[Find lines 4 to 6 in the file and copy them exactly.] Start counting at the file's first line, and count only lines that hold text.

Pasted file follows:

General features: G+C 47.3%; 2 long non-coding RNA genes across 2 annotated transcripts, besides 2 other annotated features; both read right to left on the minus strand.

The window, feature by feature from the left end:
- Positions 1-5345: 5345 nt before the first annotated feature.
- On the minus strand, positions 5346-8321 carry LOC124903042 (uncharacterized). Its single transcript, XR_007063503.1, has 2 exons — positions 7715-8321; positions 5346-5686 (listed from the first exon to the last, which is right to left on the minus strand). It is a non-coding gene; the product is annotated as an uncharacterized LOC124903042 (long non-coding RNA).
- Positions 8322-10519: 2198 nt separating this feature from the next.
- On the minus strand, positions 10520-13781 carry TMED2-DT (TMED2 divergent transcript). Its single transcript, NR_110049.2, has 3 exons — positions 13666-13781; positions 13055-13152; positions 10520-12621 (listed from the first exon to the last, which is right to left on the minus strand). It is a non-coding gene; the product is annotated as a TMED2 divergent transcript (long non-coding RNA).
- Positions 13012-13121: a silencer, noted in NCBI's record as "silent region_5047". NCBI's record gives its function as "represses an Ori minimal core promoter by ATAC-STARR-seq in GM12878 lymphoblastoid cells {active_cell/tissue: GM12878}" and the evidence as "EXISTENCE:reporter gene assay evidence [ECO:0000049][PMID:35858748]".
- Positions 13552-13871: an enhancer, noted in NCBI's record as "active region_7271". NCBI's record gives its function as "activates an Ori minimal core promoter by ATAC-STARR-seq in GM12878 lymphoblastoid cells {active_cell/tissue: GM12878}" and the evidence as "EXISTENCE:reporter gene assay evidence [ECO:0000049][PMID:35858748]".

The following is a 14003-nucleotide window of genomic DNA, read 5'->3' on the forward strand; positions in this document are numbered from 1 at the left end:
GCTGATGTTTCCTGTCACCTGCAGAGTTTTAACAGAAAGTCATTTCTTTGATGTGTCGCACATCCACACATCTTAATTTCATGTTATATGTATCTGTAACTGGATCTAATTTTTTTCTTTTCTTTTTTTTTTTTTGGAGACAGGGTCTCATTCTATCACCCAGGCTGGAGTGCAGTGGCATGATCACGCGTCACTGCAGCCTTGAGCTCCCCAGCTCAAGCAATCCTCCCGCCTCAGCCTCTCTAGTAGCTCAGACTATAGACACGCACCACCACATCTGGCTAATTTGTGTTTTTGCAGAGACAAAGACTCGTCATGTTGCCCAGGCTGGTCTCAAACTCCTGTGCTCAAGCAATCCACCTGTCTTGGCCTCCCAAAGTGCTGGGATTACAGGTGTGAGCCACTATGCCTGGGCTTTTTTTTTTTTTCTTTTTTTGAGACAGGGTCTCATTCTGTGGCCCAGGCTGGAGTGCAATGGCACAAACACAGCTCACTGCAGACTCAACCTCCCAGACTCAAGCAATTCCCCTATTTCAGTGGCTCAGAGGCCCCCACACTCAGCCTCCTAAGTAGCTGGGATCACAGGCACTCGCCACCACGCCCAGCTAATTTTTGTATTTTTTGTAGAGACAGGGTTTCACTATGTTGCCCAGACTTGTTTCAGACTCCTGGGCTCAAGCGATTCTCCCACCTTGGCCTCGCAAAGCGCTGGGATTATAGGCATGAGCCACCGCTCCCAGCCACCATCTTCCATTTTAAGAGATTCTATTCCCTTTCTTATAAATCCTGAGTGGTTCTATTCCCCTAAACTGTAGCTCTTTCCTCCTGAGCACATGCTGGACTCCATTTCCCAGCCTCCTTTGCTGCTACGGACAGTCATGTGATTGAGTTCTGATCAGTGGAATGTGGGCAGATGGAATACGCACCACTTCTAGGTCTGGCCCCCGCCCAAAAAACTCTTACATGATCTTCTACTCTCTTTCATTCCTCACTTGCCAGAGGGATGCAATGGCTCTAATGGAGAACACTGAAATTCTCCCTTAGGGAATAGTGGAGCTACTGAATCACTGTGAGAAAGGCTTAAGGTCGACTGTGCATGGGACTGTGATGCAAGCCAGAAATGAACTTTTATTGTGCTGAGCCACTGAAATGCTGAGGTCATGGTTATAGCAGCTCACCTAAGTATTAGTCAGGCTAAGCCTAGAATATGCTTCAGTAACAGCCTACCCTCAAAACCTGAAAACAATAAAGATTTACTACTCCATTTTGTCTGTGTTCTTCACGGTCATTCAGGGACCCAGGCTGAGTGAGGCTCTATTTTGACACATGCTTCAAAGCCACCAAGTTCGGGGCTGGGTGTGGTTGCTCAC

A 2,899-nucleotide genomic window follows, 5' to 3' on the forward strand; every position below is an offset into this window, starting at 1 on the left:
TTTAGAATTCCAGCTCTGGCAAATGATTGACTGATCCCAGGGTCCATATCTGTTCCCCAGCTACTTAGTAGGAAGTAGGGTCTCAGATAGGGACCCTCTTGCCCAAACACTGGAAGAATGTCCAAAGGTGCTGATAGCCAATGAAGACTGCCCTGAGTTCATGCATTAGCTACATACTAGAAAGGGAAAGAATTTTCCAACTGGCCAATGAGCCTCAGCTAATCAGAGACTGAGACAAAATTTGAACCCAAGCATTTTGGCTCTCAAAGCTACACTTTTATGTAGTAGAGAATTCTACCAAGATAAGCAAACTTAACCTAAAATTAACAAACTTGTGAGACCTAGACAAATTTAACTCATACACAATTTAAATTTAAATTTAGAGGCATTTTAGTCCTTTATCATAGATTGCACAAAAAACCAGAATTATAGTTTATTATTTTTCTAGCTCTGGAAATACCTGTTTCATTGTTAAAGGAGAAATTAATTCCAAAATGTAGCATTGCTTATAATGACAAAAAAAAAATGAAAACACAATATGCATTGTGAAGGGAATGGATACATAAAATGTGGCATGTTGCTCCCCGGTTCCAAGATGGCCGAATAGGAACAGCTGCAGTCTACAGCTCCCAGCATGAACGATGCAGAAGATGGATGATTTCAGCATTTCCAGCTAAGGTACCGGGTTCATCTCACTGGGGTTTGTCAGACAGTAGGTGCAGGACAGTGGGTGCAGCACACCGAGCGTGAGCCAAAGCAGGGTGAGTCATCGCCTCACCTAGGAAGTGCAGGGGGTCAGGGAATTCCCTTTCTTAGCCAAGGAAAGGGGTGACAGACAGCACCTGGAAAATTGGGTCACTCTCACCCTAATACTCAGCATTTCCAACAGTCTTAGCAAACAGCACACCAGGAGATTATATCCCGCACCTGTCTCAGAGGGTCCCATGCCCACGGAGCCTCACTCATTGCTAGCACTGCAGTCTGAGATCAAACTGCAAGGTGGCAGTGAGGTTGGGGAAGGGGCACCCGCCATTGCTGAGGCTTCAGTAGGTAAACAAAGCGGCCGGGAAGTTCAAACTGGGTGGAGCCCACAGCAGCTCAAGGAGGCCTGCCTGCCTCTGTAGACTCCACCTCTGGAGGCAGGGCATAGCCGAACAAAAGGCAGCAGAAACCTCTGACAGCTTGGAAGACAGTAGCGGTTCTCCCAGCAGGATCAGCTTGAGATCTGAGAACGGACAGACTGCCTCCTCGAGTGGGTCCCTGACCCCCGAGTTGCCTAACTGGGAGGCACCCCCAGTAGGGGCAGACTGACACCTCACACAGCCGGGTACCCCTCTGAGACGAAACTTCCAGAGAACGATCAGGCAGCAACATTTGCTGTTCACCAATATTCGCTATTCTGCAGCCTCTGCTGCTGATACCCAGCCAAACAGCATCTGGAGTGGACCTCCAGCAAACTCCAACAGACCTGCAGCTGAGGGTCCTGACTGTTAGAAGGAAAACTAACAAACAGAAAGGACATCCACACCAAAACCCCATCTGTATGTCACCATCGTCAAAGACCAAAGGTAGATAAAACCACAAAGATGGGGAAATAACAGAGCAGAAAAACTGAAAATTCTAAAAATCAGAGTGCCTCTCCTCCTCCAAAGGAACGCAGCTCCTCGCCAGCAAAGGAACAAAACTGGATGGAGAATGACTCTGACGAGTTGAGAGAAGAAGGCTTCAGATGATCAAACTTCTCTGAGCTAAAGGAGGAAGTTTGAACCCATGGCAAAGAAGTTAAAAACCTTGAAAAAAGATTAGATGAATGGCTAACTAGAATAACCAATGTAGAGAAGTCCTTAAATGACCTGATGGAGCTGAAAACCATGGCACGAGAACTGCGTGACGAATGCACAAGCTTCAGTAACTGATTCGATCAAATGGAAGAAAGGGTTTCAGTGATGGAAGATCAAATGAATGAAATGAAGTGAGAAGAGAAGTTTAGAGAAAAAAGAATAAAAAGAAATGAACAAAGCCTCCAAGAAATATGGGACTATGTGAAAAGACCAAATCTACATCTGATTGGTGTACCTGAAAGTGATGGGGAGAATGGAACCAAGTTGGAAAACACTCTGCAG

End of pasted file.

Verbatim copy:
- On the minus strand, positions 5346-8321 carry LOC124903042 (uncharacterized). Its single transcript, XR_007063503.1, has 2 exons — positions 7715-8321; positions 5346-5686 (listed from the first exon to the last, which is right to left on the minus strand). It is a non-coding gene; the product is annotated as an uncharacterized LOC124903042 (long non-coding RNA).
- Positions 8322-10519: 2198 nt separating this feature from the next.
- On the minus strand, positions 10520-13781 carry TMED2-DT (TMED2 divergent transcript). Its single transcript, NR_110049.2, has 3 exons — positions 13666-13781; positions 13055-13152; positions 10520-12621 (listed from the first exon to the last, which is right to left on the minus strand). It is a non-coding gene; the product is annotated as a TMED2 divergent transcript (long non-coding RNA).